UNESCO Conventions on cultural heritage emphasize that cultural property belongs to all humanity. It was a small step to arguing that as a matter of human rights cultural objects expropriated in the colonial period should be returned. Indeed, in 1981 a member of UNESCO Intergovernmental Committee for Promoting the Return of Cultural Property to its Countries of Origin or its Restitution in Case of Illicit Appropriation from Panama who was unable to attend the second session of the Intergovernmental Committee in a telex message read to the session concluded it by asserting: “The right [of dispossessed countries] to the cultural heritage is one of human rights, let us defend it.”[37] M’Bow in his 1978 Plea had argued that: “The men and women of these countries have the right to recover these cultural assets which are part of their being.”[38] On 7 December 1999, Theo-Ben Gurirab, Foreign Minister of Namibia and also at the time President of the United Nations General Assembly in a discussion in the General Assembly on the issue of return of cultural objects maintained that “the lapse of time did not diminish ownership or the need for restitution.”[39]

Restitution is the proper solution to the return of iconic cultural objects wrongfully acquired in colonial times and in war. Whatever the legal basis of these acquisitions in international law, the usurpation of the identity and history of a people should be seen as intolerable and genuine efforts made to reverse the supremacy of the rule of plunder. Legal Darwinism should give way to true rule of law.


Folarin Shyllon read law at King’s College London. He is the Chairperson of Nigerian Chapter UNESCO Memory of the World Committee. He specializes in cultural property law and intellectual property law. He is the author of Intellectual Property Law in Nigeria (C.H. Beck, Munich, Germany, 2003), International Encylopaedia of Laws for Intellectual Property Law: Nigeria monograph (Kluwer Law Online, 2016) and Cultural Heritage Law and Management in Africa (Centre for Black and African Arts and Civilization, Lagos, 2013). He is on the editorial board of International Journal of Cultural Property and Art Antiquity and Law. He was Dean Faculty of Law University of Ibadan, Nigeria. He was a member of UNESCO’s Expert Committee on States’ Ownership of Cultural Heritage. He has been on the Nigerian delegation to UNESCO’s Intergovernmental Committee for Promoting the Return of Cultural Property to Its Countries of Origin or Its Restitution in Case of Illicit Appropriation, and was the Rapporteur of the Committee’s 16th session. He was Vice-Chairman, Subsidiary Committee of the UNESCO Convention on the Means of Prohibiting and Preventing the Illicit Import, Export and Transfer of Ownership of Cultural Property, 2013 –2017.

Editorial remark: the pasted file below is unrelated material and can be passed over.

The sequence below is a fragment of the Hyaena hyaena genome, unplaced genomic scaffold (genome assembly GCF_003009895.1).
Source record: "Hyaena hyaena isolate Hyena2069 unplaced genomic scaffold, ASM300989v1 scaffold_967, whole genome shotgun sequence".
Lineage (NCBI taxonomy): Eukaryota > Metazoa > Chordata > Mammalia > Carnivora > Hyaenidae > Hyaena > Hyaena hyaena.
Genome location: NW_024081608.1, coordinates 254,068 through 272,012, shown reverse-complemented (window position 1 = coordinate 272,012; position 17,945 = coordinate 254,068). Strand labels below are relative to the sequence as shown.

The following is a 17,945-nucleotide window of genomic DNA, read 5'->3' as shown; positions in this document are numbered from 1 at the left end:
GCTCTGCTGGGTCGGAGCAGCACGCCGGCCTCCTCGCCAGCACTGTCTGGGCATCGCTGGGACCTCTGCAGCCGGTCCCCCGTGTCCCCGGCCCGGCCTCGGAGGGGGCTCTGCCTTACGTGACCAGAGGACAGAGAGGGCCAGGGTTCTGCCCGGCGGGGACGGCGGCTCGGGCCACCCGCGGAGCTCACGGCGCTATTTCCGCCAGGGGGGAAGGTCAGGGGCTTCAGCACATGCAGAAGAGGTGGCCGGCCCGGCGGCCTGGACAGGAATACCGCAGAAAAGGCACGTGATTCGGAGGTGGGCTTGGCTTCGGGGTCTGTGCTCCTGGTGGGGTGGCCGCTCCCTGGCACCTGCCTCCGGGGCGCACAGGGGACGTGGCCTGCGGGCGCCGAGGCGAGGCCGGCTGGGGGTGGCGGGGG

[1] Jiri Toman, The Protection of Cultural Property in the Event of Armed Conflict, Dartmouth Publishing and UNESCO Publishing, 1996,  4.

[2] Ibid; 5.

[3] Toman, 5,336-337. 

[4] Quoted in F. Aig-Imoukhuede, (ed.) A Handbook of Nigerian Culture 1991, 56-57.

[5] K. C. Murray, “Museums: An Urgent Need in Nigeria” (1938) 14  Nigeria Magazine, 98.

[6] Quoted by M. Kan in Preface to E. Eyo and F. Willet, Treasures of Ancient Nigeria, 1980, 18.

[7] See the Appendix to this paper for a list of museums and private collections with appreciable Benin antiquities.

[8] The Economist, 10 July 1999,  53.

[9] “Ethiopia Presses for Return of Treasures”, htpp://news.bbc.co.uk/2/hi/Africa/651322.stm accessed 15 January 2014.

[10] R. Pankhurst, “Restitution of Cultural Property: The Case of Ethiopia”, 1986, 149 Museums (UNESCO) 58-59.

[11] Toman, 6-7. 336-337.

[12] Ana Vrdoljak, International Law, Museums and the Return of Cultural Objects, Cambridge University Press, Cambridge, 2008,

[13] Vrdoljak, 2.

[14] Ibid. 27.

[15] Ibid. 50,65.

[16] Vrdoljak, 206-207.

[17] Patrick O’Keefe and Lyndel  Prott, Cultural Heritage Conventions and other Instruments: A Compendium with Commentaries, Institute of Art and Law,  2011, Builth Wells, 64.

[18] Vrdoljak, 207.

[19] Ibid.  5.

[20] Wole  Soyinka, “The Past Must Address Its Present” www.nobelprize.org/nobel_prizes/literature/laureates/1986/soyinka-lecture.html accessed 5 June 2014.

[21] www.unesco.org/culture/laws/pdf/UNGA_resolution3187.pdf accessed 12 June 2014.

[22] UNESCO Doc. SHC-76/Conf.615.5,3.

[23] Yaro Gella, “The Protection of Artistic and Cultural Property” Mimeograph , Paper given at United Nations Workshop Model Treaty for the Protection of Crimes that Infringe on the Cultural Heritage of Peoples in the Form of Moveable Property,  held at Courmayeur, Mount Blanc, Aosta Valley, Italy, 25-27 June 1992.

[24] Barbara Plankensteiner (ed.), Benin Kings and Rituals: Court Arts from Nigeria, Gent, Snoek 2007, 17.   

[25] “The Great Benin Centenary” (1997) 30 (no. 3) African Arts, 28, 33.

[26] See Treaty with Lagos 1852, Treaty with Lagos 1861, Treaty with Asaba 1884, Treaty with Opobo 1884, Treaty with Sokoto 1885, Treaty with Sokoto 1890, Treaty with Abeokuta 1893. They are reproduced in A. Burns, History of Nigeria, 8th edition; London, George Allen & Unwin, 1972, 316-39.

[27] Vrdoljak, 42-43.

[28] Paul Bator, “An Essay on the International Trade in Art”, Stanford Law Review, 34 (1982) 275.

[29] Edun Akenzua, “The Treasures of Benin are more than Art, They are  the Life of the People” Museum of Ethnography Stockholm, Whose Objects? Art Treasures from the Kingdom of Benin in the Collection of the Museum of Ethnography, Stockholm, Stockholm, 2010, 19.

[30] Anna Codrea-Rado, “Emmanuel Macron Says Return of African Artifacts Is a Top Priority”, The New York Times, 29 November 2017. https://www.nytimes.com/2017/11/29/arts/emmanuel-macron-africa-html;  Benedicte Savoy, “The Restitution Revolution Begins” The Art Newspaper, 16 February 2018. <https://www.artnewspaper.com/comment/the-restitution-revolution-begins>

[31] Catherine Hickley, “Culture Ministers from 16 German States Agree to Repatriate Artefacts Looted in Colonial Era” The Art Newspaper, 14 March 2019.                                                                                         <https://www.theartnewspaper.com/news/culture.ministers-from-16-german-states-agree-to-repatriate-artefacts–looted-in-colonial-era>

[32] David Sanderson, “Minister Rules out Return of Treasures”, Sunday Times, 22 April 2019. <https://www.thetimes.co.uk/article/minister-rules-out-return-of-treasures=2jf3q>

[33] The appellation is from George Orwell in his critique of the poem Recessional by Kipling. George Orwell, Rudyard Kipling. <www.orwell.ru/library/reviews/kipling/english/e_rkip>


[35] Edun Akenzua, “The Case of Benin.” Memorandum Submitted to the Select Committee on Culture, Media and Sport. Appendices to the Minutes of Evidence. Appendix 21, House of Commons, The United Kingdom Parliament, March 2000. www.publications.parliament.uk/pa/cm199900/cmselect/cmcumeds/371/371ap27.htm accessed 23 September 2016.

[36] Ugo Mattei and Laura Nader, Plunder: When the Rule of Law is Illegal, Blackwell, 2008.

[37] UNESCO, Report of the Intergovernmental Committee for Promoting the Return of Cultural Property to Its Countries of Origin or Its Restitution in Case of Illicit Appropriation. Second  Session, UNESCO Doc.CC-811.CONF.203/10.

[38] Ibid. note 11.

[39] T. Deen, “POLITICS: UN Members Seek return of Stolen Art Treasures.” www.ipsnews.net/1999/12/politics-un-members-seek-return-of-stolen-art-treasures  accessed 22 September 2016.